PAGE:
He said he is bothered by leaders calling the others as “traitors,” as Misuari said of the MILF and the other factions of the MNLF in November.
“Once upon a time, sila sila at sana hanggang ngayon sila pa rin para sa amin” (Once upon a time, they were for us and hopefully now, they will still be for us), he said.
“Just fitting in”
Duterte, however, is apparently working on how to “converge” or “harmonize” the MILF and MNLF-Misuari peace tracks, otherwise he would have two draft Bangsamoro laws to endorse to Congress — the BTC’s draft law and the MNLF-Misuari’s amending-the-ARMM law.
Duterte told the Federation of Filipino-Chinese Chambers of Commerce on March 24 in Manila that he was rushing to return to Davao City for a dinner meeting with “Misuari and other Moro leaders.”
Earlier in the same speech, he said “ginagawa ko ang lahat” (I am doing everything). “I have been talking to Misuari, I already talked with him yesterday. ‘Yung Bangsa— ‘yung MI(LF), MN(LF) si Misuari. We are talking, we are crafting a sort of a preparatory document so that we can go into the process of proposing the federal structure.”
It is not clear what Duterte meant by a “preparatory document.”
There was no Duterte-Misuari dinner on March 24. The President met with Misuari behind closed doors at the Presidential Guest House in Panacan on March 27 but no details of the nearly hour-long meeting have been revealed.
Dureza told MindaNews he could not provide details as he was not in the meeting.
But Duterte hinted at what steps he was doing for the Bangsamoro. In a joint press conference with Pimentel Alvarez in Malacanang on March 13, Duterte said he was “just waiting for the Bangsamoro (Basic Law) draft” before he would set up the 25-member Consultative Committee that would study and make recommendations on amending the 1987 Constitution for the shift to a federal system.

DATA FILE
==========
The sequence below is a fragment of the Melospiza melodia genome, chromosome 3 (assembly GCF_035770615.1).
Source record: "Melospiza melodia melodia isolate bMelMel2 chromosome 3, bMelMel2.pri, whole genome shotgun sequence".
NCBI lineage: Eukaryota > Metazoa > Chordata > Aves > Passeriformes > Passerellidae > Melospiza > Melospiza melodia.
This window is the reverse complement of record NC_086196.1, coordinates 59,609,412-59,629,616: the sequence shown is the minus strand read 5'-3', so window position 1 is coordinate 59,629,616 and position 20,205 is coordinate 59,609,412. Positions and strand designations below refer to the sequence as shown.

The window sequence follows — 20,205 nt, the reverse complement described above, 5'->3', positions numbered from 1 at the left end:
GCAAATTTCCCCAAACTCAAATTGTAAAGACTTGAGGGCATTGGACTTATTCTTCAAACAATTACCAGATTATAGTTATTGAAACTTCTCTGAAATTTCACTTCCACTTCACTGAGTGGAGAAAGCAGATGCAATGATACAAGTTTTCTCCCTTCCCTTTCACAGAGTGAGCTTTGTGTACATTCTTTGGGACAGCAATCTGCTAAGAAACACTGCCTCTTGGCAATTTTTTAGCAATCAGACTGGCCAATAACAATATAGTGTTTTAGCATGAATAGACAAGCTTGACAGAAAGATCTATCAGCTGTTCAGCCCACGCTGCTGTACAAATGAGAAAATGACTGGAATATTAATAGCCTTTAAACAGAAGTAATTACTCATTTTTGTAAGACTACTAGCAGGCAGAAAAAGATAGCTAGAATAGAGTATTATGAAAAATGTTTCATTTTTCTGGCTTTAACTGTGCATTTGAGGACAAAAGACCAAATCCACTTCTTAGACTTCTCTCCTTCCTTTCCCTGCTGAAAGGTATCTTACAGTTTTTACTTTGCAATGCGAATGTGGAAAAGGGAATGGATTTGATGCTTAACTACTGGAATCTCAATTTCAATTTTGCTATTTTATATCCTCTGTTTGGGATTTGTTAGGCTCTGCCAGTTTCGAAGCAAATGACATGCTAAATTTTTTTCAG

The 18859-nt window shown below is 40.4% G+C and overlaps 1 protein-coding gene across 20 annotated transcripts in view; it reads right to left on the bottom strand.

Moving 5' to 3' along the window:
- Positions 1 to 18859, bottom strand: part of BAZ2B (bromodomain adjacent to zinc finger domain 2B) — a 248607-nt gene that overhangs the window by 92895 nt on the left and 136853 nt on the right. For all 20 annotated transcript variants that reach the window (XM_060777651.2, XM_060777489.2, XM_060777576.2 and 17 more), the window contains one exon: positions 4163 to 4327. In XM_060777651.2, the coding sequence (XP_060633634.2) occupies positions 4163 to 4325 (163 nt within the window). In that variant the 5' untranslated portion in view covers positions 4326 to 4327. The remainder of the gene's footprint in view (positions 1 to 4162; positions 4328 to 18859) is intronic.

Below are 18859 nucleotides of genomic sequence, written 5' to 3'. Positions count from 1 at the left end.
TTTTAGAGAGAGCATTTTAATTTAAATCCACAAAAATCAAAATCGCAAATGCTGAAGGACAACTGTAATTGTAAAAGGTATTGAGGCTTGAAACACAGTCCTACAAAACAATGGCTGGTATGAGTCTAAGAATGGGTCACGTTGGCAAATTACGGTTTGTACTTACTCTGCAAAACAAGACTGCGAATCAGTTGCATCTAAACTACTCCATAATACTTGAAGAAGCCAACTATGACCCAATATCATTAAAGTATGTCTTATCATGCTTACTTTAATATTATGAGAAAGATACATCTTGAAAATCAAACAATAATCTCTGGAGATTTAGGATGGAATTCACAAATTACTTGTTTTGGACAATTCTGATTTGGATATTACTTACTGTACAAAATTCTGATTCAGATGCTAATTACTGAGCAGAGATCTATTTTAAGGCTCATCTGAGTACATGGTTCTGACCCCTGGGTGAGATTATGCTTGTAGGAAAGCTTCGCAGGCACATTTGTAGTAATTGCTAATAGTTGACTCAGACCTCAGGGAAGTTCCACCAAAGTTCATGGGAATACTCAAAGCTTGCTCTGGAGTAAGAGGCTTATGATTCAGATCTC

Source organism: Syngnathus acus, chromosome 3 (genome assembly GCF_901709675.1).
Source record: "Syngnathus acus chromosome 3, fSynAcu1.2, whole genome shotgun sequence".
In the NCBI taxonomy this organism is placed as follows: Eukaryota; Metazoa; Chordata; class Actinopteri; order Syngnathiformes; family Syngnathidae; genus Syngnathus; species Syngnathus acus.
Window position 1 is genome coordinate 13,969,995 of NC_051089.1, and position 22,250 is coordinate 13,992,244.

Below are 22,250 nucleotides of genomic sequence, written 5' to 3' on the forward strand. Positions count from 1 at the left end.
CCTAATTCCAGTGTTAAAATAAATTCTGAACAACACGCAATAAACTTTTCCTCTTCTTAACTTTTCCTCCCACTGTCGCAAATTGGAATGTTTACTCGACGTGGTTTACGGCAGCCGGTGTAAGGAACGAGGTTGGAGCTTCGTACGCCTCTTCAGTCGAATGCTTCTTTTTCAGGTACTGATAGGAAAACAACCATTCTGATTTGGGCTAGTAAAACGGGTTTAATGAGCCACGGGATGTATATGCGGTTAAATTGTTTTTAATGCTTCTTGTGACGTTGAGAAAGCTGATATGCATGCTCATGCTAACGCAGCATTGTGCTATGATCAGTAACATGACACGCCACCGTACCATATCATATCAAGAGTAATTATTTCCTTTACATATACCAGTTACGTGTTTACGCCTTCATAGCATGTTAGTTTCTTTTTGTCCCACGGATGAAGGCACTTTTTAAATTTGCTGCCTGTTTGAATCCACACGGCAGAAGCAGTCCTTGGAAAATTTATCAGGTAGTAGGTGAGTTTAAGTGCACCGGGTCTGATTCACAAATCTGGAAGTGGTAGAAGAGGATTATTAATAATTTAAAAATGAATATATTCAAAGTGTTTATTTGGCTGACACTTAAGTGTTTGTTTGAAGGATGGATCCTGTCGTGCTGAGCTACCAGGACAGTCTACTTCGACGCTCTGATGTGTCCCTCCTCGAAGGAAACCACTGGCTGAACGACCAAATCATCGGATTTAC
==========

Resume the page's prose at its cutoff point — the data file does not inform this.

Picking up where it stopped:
He said he “asked the MI(LF) to hurry up,” apparently referring to the drafting of the BBL by the BTC.
Duterte explained Misuari is “taking his own sweet time but I can understand that. And maybe if he sees the draft, he cannot really co-mingle but just set it in para i-fine-tune na lang tutal yung basic demands nandiyan din sa kanya, nandito rin sa kabila (to fine-tune it, after all, the basic demands are also his, and also the MILF’s).
“So it’s a matter of just fitting it in, then fine-tune it to the satisfaction of everybody,” Duterte said.
Did he get Misuari to agree on “fitting in” during their March 27 meeting? Details of the meeting have not been divulged.
Expanding the political middle
Irene Santiago, chair of the goverment’s Peace Implementing Panel, acknowledges that it is “government’s responsibility to pass that law.”
She is optimistic it will pass soon. “It does not even occur to me that it will not be passed because all the elements are there and then you have hope and you have trust and that is the reason we celebrate the (3rd anniversary of the) CAB,” she told a press conference here Wednesday.
She said they have engged the different committees in both houses of Congress “that would most probably take care of shepherding of the law — the committees on Peace, Muslim Affairs, among others.
She also revealed that government has engaged the services of experts at crafting language to help Congress in finding alternative language to provisions legislators may not like in the draft BBL, as well as a political stratesgist “who’s going to count the noses, count the votes.”
She expressed confidence in their “very realistic plan” in Congress because
“it is not just an advocacy group that goes there and lobbies, this is a professional lobbying effort that we have now put together.”
Santiago also said they engaged “a professional group that’s going to do our communications plan so that’s a very important part” and the peace tables that htey are organizing, she said, will not be like past consultations.
“The peace tables are going to expand the polticial middle becuase I don’t think we really engaged the other groups, so now we’re engaging Rotary, we’re engaging the the professionals, the civic groups, apart from religious groups and the the youth and the women, so it is really expanding that middle and looking for where the opinion leladers are and getting them to … It’s not a small group of people who has always done peace. It is really expanding that,” Santiago added. (Carolyn O. Arguillas / MindaNews)